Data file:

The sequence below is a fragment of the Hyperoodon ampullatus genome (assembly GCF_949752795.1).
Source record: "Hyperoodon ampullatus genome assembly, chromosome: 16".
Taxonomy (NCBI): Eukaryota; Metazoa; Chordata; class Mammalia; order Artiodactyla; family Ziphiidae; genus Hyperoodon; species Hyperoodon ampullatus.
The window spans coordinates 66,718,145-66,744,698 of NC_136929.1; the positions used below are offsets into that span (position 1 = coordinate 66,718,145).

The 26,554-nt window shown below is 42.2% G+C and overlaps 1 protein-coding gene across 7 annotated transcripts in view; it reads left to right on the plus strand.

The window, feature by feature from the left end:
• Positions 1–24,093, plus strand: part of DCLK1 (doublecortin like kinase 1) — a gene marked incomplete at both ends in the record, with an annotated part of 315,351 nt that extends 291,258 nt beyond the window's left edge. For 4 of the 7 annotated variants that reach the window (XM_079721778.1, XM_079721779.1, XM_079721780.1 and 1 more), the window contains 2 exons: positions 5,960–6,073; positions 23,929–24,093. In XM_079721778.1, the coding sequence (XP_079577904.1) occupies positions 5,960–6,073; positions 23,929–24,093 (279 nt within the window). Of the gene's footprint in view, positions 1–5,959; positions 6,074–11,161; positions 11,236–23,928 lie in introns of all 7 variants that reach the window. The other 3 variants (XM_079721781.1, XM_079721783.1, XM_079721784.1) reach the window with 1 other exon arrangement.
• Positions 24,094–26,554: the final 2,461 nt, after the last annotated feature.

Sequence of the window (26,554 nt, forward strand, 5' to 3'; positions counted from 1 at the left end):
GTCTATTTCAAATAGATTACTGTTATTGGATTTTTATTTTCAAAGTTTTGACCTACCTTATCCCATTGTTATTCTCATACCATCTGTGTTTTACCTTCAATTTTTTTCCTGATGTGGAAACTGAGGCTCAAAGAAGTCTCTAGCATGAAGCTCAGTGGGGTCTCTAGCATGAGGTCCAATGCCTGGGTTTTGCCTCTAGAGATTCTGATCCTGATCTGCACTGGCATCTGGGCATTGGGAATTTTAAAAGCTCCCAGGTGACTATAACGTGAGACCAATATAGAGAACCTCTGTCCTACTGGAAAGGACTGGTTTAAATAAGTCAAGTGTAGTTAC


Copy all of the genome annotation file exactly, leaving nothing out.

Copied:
The sequence below is a fragment of the Hyperoodon ampullatus genome (assembly GCF_949752795.1).
Source record: "Hyperoodon ampullatus genome assembly, chromosome: 16".
Taxonomy (NCBI): Eukaryota; Metazoa; Chordata; class Mammalia; order Artiodactyla; family Ziphiidae; genus Hyperoodon; species Hyperoodon ampullatus.
The window spans coordinates 66,718,145-66,744,698 of NC_136929.1; the positions used below are offsets into that span (position 1 = coordinate 66,718,145).

The 26,554-nt window shown below is 42.2% G+C and overlaps 1 protein-coding gene across 7 annotated transcripts in view; it reads left to right on the plus strand.

The window, feature by feature from the left end:
• Positions 1–24,093, plus strand: part of DCLK1 (doublecortin like kinase 1) — a gene marked incomplete at both ends in the record, with an annotated part of 315,351 nt that extends 291,258 nt beyond the window's left edge. For 4 of the 7 annotated variants that reach the window (XM_079721778.1, XM_079721779.1, XM_079721780.1 and 1 more), the window contains 2 exons: positions 5,960–6,073; positions 23,929–24,093. In XM_079721778.1, the coding sequence (XP_079577904.1) occupies positions 5,960–6,073; positions 23,929–24,093 (279 nt within the window). Of the gene's footprint in view, positions 1–5,959; positions 6,074–11,161; positions 11,236–23,928 lie in introns of all 7 variants that reach the window. The other 3 variants (XM_079721781.1, XM_079721783.1, XM_079721784.1) reach the window with 1 other exon arrangement.
• Positions 24,094–26,554: the final 2,461 nt, after the last annotated feature.

Sequence of the window (26,554 nt, forward strand, 5' to 3'; positions counted from 1 at the left end):
GTCTATTTCAAATAGATTACTGTTATTGGATTTTTATTTTCAAAGTTTTGACCTACCTTATCCCATTGTTATTCTCATACCATCTGTGTTTTACCTTCAATTTTTTTCCTGATGTGGAAACTGAGGCTCAAAGAAGTCTCTAGCATGAAGCTCAGTGGGGTCTCTAGCATGAGGTCCAATGCCTGGGTTTTGCCTCTAGAGATTCTGATCCTGATCTGCACTGGCATCTGGGCATTGGGAATTTTAAAAGCTCCCAGGTGACTATAACGTGAGACCAATATAGAGAACCTCTGTCCTACTGGAAAGGACTGGTTTAAATAAGTCAAGTGTAGTTAC